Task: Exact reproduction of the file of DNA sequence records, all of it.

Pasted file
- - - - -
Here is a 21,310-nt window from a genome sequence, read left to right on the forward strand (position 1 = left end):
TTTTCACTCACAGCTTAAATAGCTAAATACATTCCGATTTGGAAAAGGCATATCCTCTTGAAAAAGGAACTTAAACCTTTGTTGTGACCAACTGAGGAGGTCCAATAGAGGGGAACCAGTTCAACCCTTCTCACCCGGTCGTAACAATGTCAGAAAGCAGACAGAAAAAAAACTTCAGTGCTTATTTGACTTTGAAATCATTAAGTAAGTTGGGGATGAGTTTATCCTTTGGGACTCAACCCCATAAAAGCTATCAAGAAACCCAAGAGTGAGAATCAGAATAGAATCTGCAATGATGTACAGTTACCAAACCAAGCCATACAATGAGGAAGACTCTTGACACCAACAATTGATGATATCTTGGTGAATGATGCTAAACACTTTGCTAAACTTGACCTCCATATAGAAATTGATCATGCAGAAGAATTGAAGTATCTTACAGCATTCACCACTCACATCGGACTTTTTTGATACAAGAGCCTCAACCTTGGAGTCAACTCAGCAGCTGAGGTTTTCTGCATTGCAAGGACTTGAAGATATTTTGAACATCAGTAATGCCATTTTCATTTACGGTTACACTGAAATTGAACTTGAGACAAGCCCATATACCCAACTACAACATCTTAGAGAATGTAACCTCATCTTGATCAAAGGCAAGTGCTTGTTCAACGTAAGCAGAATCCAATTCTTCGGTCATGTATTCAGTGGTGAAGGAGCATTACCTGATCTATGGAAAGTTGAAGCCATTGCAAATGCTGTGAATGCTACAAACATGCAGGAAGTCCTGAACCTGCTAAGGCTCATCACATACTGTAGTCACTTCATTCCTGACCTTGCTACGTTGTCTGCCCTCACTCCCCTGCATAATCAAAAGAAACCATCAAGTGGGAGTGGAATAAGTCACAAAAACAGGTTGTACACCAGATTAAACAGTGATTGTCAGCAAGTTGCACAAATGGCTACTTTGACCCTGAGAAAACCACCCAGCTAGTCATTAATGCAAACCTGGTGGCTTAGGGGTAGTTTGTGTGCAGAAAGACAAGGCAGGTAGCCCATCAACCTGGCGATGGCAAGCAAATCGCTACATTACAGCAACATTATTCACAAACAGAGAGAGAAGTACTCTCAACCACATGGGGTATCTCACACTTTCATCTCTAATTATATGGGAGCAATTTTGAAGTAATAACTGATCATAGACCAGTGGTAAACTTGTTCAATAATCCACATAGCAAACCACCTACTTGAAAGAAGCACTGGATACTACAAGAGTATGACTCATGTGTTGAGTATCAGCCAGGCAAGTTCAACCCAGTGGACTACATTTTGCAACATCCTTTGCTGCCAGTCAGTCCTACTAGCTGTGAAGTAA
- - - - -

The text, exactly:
Here is a 21,310-nt window from a genome sequence, read left to right on the forward strand (position 1 = left end):
TTTTCACTCACAGCTTAAATAGCTAAATACATTCCGATTTGGAAAAGGCATATCCTCTTGAAAAAGGAACTTAAACCTTTGTTGTGACCAACTGAGGAGGTCCAATAGAGGGGAACCAGTTCAACCCTTCTCACCCGGTCGTAACAATGTCAGAAAGCAGACAGAAAAAAAACTTCAGTGCTTATTTGACTTTGAAATCATTAAGTAAGTTGGGGATGAGTTTATCCTTTGGGACTCAACCCCATAAAAGCTATCAAGAAACCCAAGAGTGAGAATCAGAATAGAATCTGCAATGATGTACAGTTACCAAACCAAGCCATACAATGAGGAAGACTCTTGACACCAACAATTGATGATATCTTGGTGAATGATGCTAAACACTTTGCTAAACTTGACCTCCATATAGAAATTGATCATGCAGAAGAATTGAAGTATCTTACAGCATTCACCACTCACATCGGACTTTTTTGATACAAGAGCCTCAACCTTGGAGTCAACTCAGCAGCTGAGGTTTTCTGCATTGCAAGGACTTGAAGATATTTTGAACATCAGTAATGCCATTTTCATTTACGGTTACACTGAAATTGAACTTGAGACAAGCCCATATACCCAACTACAACATCTTAGAGAATGTAACCTCATCTTGATCAAAGGCAAGTGCTTGTTCAACGTAAGCAGAATCCAATTCTTCGGTCATGTATTCAGTGGTGAAGGAGCATTACCTGATCTATGGAAAGTTGAAGCCATTGCAAATGCTGTGAATGCTACAAACATGCAGGAAGTCCTGAACCTGCTAAGGCTCATCACATACTGTAGTCACTTCATTCCTGACCTTGCTACGTTGTCTGCCCTCACTCCCCTGCATAATCAAAAGAAACCATCAAGTGGGAGTGGAATAAGTCACAAAAACAGGTTGTACACCAGATTAAACAGTGATTGTCAGCAAGTTGCACAAATGGCTACTTTGACCCTGAGAAAACCACCCAGCTAGTCATTAATGCAAACCTGGTGGCTTAGGGGTAGTTTGTGTGCAGAAAGACAAGGCAGGTAGCCCATCAACCTGGCGATGGCAAGCAAATCGCTACATTACAGCAACATTATTCACAAACAGAGAGAGAAGTACTCTCAACCACATGGGGTATCTCACACTTTCATCTCTAATTATATGGGAGCAATTTTGAAGTAATAACTGATCATAGACCAGTGGTAAACTTGTTCAATAATCCACATAGCAAACCACCTACTTGAAAGAAGCACTGGATACTACAAGAGTATGACTCATGTGTTGAGTATCAGCCAGGCAAGTTCAACCCAGTGGACTACATTTTGCAACATCCTTTGCTGCCAGTCAGTCCTACTAGCTGTGAAGTAA